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Cladus: Eukaryota
Regnum: Plantae
Divisio: Magnoliophyta
Classis: Magnoliopsida
Subclassis: Rosidae
Ordo: Fabales
Familia: Fabaceae
Subfamilia: Mimosoideae
Tribus: Mimoseae
Genus: Prosopis
Species: P. affinis - P. africana - P. alba - P. alpataco - P. argentina - P. articulata - P. burkartii - P. caldenia - P. calingastana - P. campestris - P. castellanosii - P. chilensis - P. cineraria - P. denudans - P. elata - P. farcta - P. ferox - P. fiebrigii - P. flexuosa - P. glandulosa - P. hassleri - P. humilis - P. juliflora - P. kuntzei - P. laevigata - P. nigra - P. pallida - P. palmeri - P. pubescens - P. reptans - P. rojasiana - P. ruizlealii - P. ruscifolia - P. sericantha - P. strombulifera - P. tamarugo - P. torquata - P. velutina


Prosopis L.

Vernacular names
Deutsch: Mesquiten

Prosopis is a genus of flowering plants in the pea family, Fabaceae. It contains around 45 species of spiny trees and shrubs found in subtropical and tropical regions of the Americas, Africa, Western Asia, and South Asia. They often thrive in arid soil and are resistant to drought, on occasion developing extremely deep root systems. Their wood is usually hard, dense and durable. Their fruits are pods and may contain large amounts of sugar. The generic name means "burdock" in late Latin and originated in the Greek language.[3]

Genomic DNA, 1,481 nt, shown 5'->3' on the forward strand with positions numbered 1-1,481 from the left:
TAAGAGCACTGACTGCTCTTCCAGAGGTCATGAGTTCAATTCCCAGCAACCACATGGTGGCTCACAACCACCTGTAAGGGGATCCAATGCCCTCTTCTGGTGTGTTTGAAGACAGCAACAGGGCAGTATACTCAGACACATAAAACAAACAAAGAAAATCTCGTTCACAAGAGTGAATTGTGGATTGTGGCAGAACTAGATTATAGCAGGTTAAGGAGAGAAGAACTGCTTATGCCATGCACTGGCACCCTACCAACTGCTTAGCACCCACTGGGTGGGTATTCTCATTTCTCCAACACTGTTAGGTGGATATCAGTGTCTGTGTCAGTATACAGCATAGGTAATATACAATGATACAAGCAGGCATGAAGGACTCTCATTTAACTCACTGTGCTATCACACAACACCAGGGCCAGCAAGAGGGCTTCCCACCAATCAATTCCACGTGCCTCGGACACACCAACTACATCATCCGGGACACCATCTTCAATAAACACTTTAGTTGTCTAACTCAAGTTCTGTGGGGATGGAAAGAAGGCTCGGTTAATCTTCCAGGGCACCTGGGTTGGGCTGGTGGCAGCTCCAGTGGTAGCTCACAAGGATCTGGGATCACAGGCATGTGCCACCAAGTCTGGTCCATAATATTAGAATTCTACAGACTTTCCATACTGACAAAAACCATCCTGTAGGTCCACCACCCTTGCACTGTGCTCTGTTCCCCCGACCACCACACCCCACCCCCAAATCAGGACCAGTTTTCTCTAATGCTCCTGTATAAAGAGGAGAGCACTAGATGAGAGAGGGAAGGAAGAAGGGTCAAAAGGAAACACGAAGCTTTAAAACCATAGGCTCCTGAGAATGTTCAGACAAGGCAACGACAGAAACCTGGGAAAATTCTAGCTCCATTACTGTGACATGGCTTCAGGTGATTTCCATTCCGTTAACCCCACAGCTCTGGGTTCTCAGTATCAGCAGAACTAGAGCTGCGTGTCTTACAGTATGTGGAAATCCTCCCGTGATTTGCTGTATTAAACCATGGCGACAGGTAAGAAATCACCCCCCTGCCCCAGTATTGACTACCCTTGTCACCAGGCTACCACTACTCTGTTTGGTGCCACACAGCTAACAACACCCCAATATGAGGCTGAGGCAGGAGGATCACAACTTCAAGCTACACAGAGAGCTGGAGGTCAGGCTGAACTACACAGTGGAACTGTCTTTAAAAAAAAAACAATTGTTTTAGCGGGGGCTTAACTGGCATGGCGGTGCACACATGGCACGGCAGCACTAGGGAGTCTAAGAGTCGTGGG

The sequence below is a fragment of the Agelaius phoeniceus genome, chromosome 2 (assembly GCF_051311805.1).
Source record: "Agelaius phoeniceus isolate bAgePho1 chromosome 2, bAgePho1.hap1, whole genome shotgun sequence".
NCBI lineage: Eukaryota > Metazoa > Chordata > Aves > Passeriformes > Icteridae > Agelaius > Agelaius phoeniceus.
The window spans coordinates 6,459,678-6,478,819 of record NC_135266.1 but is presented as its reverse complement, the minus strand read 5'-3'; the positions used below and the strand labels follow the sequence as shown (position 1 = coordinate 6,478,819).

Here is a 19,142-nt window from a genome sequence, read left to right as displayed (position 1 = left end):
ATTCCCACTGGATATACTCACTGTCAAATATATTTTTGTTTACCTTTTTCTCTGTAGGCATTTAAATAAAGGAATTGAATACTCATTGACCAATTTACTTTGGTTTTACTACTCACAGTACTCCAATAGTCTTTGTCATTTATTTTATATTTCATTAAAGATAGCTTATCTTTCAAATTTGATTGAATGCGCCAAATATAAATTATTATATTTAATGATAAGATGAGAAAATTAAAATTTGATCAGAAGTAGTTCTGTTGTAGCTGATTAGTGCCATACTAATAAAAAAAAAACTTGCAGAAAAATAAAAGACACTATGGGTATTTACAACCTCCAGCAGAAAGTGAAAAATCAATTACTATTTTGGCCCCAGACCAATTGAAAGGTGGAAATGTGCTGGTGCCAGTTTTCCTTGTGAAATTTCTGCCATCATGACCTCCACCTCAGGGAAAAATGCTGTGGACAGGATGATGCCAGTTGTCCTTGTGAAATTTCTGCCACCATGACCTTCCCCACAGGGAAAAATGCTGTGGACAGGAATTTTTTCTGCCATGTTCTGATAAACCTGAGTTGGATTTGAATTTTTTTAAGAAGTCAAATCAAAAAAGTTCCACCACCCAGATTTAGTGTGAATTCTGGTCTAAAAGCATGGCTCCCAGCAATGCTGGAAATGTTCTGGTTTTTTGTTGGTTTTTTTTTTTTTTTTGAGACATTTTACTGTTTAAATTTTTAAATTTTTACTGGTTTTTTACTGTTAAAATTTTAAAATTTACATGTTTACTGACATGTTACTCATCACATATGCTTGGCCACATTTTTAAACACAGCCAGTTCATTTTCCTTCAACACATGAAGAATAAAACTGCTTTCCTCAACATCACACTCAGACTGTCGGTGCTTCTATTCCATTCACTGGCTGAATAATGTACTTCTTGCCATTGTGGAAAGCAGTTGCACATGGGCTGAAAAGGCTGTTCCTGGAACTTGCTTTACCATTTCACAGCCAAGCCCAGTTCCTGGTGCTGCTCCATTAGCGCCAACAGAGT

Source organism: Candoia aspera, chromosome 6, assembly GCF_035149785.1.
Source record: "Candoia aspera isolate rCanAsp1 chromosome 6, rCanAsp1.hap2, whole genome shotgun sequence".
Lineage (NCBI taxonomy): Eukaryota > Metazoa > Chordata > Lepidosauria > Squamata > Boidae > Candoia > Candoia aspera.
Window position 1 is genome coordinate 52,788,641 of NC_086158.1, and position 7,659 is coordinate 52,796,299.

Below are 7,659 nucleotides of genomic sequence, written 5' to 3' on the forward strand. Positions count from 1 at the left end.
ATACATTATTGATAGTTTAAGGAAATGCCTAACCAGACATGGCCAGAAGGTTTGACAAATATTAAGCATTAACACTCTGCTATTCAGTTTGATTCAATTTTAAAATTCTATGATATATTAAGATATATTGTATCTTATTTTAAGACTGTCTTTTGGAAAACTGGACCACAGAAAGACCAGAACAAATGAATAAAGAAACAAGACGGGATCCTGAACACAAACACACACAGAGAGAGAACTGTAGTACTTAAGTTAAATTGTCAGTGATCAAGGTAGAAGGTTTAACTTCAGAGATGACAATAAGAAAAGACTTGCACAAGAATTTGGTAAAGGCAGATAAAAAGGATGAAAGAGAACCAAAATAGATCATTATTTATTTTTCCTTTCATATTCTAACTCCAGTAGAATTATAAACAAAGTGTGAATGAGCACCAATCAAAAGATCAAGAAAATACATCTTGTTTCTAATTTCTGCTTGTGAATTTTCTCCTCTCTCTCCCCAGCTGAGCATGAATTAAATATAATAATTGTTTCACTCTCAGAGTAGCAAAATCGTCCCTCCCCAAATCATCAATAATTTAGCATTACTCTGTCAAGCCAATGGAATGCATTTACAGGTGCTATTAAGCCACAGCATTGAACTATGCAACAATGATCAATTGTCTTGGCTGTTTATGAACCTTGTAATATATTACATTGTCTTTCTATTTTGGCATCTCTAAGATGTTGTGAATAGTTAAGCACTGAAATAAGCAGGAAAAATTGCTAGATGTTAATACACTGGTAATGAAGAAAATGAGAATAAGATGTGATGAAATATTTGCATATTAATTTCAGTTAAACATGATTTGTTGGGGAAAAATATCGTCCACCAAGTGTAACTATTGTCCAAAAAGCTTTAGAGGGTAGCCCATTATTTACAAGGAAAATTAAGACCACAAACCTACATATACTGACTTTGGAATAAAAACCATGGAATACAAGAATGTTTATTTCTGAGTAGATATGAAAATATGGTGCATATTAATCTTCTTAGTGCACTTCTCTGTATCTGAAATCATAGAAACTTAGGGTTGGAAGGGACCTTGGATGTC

Selected species

* Mesquites (southern United States, Mexico)
o Prosopis glandulosa Torr. – Honey Mesquite; Haas (Cmiique Iitom)
o Prosopis laevigata (Humb. & Bonpl. ex Willd.) M.C.Johnst. – Smooth Mesquite
o Prosopis pubescens Benth. – Screwbean Mesquite
o Prosopis reptans Benth. – Tornillo
o Prosopis velutina Wooton – Velvet Mesquite
* "Algarrobos", bayahondas etc. (Neotropics, particularly the Gran Chaco)
o Prosopis abbreviata Benth. – Algarrobillo Espinoso
o Prosopis affinis Spreng. – Ñandubay, Algarrobillo, Espinillo, Ibopé-Morotí
o Prosopis alba Griseb. – Caldén
o Prosopis chilensis (Molina) Stuntz – Algarrobo Chileno, Algarrobo Blanco
o Prosopis fiebrigii Harms
o Prosopis flexuosa DC. – Alpataco, Algarrobo Negro
o Prosopis hassleri Harms
o Prosopis juliflora (Sw.) DC. – Bayahonda Blanca, Bayarone Français; Kabuli Kikar, Vilayati Babul, Vilayati Khejra or Vilayati Kikar (Hindi); Trupillo or Turpío (Wayuunaiki)
o Prosopis kuntzei Harms ex Kuntze – Itín, Barba de tigre, Carandá, Palo Mataco
o Prosopis nigra (Griseb.) Hieron. – Algarrobo Negro, Algarrobo Amarillo, Algarrobo Dulce, Algarrobo Morado
o Prosopis pallida (Humb. & Bonpl. ex Willd.) Kunth – American Carob, Huarango, Kiawe (Hawaiian)
o Prosopis rojasiana Burkart
o Prosopis ruscifolia Griseb. – Vinal
o Prosopis strombulifera (Lam.) Benth. – Creeping Mesquite, Argentine Screwbean